With its combination of desert and mountain landscapes, the dramatic canyons of the Rio Grande, ancient pictographs, and remnants of pioneer ranch life, Big Bend National Park presents a wealth of subjects to the photographic eye. Add early morning and late evening sunlight, summer thunderstorms, and clear, star-spattered night skies, and the opportunities become irresistible. Professional nature photographer and frequent Big Bend traveler Kathy Adams Clark offers this handy and beautiful guide to maximizing the photographic experience of this visually stunning landscape. Photographing Big Bend National Park begins with a tutorial on the basics of light meters, shutter speeds, and f/stops, featuring practical, hands-on-camera exercises and answers to common questions. The chapters that follow take readers on six excursions to well-known locations within the park—the Basin, Panther Junction, Rio Grande Village, Ross Maxwell Drive, Santa Elena Canyon, and the Chisos Mountains among them. A primer on night photography (including “light-painting” and star trails) is also included. Within each chapter are instructions for photographing various subjects at the site using simple, intermediate, and advanced techniques; information on the best seasons to photograph; and tips designed to benefit the novice. Photographing Big Bend National Park not only provides practical information for photographers of all skill levels, it also offers a visual feast of striking images. Nature lovers, photographers, and anyone who loves this remarkable national park will treasure this latest book from veteran writer and photographer Kathy Adams Clark.
D. Gentry Steele chronicles the experiences he had while photographing Texas's Big Bend region and black-and-white photographs capture the beauty of the area.
Fully updated and revised, this comprehensive guide features forty-seven trails in Big Bend National Park.
When the cactuses bloom in Big Bend National Park, their vivid pinks and purples, reds and yellows bring an unforgettable beauty to the rugged Chihuahuan Desert landscape. In fact, many people visit the park just see the cactus blossoms and the wildflowers. If you're one of them, this book will increase your enjoyment by helping you identify the wonders at your feet. And if you've never been to Big Bend when the cactuses are blooming, you'll discover here what you've been missing. Douglas B. Evans describes twelve kinds of cactus—living rock, topflower, stout-spined, hedgehog, pineapple, button, barrel, fishhook, nipple, chollas and pricklypears, and Texas nipple—and their individual species known to occur in the park. Color photographs taken by Doris Evans and Ro Wauer accompany the species descriptions. As you hike or drive through the park, you can identify most of the cactuses you see simply by leafing through these splendid pictures and then checking the descriptions, which indicate the cactuses' characteristic features and habitat. To make the book even more useful, Evans also briefly defines the parts of a cactus, explains how scientific names work, and offers a quick introduction to the geography and ecology of Big Bend National Park and the Chihuahuan Desert. With this information, you'll enjoy not only seeing the cactuses of the Big Bend but also being able to tell one from another and knowing just what makes each one special.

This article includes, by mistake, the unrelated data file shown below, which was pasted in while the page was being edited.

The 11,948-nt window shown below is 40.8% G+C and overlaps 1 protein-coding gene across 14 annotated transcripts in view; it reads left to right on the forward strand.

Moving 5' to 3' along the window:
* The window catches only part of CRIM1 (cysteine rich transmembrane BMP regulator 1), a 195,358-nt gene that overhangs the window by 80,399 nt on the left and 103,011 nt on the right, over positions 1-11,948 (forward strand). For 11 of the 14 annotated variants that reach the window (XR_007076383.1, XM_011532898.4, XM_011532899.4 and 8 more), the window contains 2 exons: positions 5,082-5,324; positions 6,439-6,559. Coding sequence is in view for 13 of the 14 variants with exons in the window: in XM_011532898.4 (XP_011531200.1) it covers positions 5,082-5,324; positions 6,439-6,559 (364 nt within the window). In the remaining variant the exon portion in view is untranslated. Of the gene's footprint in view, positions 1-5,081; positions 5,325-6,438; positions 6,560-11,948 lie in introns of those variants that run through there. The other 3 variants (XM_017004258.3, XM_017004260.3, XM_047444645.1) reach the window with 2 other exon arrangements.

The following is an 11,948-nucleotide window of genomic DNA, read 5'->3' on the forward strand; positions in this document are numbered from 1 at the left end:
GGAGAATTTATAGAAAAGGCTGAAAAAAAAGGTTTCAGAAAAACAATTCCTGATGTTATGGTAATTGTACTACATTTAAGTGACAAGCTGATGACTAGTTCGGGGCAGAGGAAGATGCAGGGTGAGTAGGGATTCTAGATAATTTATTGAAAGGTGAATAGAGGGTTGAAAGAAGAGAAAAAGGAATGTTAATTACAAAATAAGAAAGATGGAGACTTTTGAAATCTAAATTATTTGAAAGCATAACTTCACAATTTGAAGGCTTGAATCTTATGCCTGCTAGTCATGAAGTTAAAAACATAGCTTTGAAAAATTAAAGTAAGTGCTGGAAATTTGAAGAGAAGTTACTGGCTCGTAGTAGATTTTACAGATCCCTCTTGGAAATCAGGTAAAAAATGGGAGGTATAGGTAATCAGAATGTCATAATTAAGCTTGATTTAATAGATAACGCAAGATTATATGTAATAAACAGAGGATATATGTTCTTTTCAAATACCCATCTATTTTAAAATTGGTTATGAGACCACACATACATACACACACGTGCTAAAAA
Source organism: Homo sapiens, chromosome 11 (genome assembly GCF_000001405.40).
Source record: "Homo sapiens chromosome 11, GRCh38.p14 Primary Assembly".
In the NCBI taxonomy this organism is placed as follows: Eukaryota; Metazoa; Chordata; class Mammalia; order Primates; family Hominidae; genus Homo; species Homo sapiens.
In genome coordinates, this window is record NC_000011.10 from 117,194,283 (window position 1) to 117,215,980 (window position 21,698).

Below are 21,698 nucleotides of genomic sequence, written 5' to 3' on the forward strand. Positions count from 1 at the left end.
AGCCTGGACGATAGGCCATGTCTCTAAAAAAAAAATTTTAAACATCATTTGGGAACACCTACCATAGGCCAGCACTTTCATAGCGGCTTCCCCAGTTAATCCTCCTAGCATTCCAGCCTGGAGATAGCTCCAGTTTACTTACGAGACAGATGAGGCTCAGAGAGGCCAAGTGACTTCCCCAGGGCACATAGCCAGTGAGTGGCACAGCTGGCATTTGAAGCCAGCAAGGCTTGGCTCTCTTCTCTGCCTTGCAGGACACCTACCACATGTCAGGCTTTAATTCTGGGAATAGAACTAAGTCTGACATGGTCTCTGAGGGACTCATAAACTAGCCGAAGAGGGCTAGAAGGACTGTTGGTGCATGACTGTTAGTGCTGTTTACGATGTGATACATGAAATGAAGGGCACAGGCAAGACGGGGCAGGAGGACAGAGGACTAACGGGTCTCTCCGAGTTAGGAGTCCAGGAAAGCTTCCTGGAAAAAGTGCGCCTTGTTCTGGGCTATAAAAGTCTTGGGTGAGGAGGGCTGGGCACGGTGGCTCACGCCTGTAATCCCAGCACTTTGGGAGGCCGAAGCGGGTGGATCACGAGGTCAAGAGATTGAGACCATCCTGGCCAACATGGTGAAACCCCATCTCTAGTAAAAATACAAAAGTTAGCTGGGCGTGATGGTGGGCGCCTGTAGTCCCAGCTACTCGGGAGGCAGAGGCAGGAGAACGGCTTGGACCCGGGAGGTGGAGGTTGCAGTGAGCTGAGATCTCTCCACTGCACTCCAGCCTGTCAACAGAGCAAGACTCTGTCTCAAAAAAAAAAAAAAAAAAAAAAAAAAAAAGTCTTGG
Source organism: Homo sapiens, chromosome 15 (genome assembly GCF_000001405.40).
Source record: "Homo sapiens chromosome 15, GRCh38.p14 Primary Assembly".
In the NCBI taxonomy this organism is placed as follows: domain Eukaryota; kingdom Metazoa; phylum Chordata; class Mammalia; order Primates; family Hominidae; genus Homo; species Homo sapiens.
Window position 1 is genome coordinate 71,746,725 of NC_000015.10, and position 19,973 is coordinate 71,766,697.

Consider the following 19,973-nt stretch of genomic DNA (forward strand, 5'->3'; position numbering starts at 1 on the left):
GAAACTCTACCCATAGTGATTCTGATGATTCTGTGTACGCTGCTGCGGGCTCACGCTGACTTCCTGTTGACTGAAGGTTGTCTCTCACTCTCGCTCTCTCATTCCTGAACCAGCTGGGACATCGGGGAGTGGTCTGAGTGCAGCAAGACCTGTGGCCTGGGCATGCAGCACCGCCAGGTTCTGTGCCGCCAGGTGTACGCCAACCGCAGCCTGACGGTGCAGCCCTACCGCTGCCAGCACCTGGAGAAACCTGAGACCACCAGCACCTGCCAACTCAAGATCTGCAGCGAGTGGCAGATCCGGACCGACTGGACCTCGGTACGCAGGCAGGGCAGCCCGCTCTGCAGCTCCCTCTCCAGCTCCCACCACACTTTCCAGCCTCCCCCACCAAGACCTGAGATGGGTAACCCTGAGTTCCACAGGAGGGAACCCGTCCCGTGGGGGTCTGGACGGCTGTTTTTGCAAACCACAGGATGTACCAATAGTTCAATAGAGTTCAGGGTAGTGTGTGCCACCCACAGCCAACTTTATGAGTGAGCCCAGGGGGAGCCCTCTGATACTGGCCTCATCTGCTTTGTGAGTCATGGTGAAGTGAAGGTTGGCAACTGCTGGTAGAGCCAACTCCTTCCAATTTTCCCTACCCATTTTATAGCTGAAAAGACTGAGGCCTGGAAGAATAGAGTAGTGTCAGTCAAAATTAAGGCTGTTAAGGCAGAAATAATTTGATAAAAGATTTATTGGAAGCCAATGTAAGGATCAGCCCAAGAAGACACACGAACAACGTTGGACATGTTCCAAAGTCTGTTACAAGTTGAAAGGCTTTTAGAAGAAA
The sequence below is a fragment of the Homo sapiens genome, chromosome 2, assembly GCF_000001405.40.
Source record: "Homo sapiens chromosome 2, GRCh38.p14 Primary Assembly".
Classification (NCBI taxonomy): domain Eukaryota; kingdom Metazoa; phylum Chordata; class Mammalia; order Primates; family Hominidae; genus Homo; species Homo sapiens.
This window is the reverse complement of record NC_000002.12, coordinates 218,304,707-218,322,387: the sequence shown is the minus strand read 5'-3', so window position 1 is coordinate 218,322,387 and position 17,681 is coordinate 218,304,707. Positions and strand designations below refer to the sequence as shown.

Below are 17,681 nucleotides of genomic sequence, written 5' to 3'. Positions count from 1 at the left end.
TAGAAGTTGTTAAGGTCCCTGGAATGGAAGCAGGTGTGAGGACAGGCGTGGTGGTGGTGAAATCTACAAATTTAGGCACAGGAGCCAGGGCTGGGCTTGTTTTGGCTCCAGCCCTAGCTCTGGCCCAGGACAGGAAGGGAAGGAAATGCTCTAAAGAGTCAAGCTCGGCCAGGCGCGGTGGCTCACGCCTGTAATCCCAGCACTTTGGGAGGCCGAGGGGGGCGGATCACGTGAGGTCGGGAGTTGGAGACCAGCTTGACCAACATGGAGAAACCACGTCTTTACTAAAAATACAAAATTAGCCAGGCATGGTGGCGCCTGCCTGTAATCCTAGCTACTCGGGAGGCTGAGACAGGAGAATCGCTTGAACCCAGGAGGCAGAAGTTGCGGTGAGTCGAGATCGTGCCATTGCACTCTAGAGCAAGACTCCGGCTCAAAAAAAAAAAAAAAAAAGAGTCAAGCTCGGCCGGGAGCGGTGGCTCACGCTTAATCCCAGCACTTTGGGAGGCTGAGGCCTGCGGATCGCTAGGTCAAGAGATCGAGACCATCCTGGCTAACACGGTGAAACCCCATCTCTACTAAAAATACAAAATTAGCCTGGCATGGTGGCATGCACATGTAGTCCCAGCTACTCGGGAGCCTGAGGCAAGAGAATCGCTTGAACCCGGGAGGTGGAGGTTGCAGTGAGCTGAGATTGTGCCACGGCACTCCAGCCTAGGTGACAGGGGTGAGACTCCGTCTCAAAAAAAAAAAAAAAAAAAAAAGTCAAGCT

To the wild and fabulous country where the Rio Grande makes its big bend, J. O. Langford came in 1909 with his wife and daughter in search of health and a home. High on a bluff overlooking the spot where Tornillo Creek pours its waters into the turbulent Rio Grande, the Langfords built their home, a rude structure of adobe blocks in a land reputed to be inhabited only by bandits and rattlesnakes. Big Bend is the story of the Langfords' life in the rugged and spectacularly beautiful country which they came to call their own. Langford's account is told with the help of Fred Gipson, author of Old Yeller and Hound Dog Man.
Given in honor of District Governor Hugh Summers and Mrs. Ahnise Summers by the Rotary Club of Aggieland with matching support from the Sara and John H. Lindsey '44 Fund, Texas A & M University Press, 2004.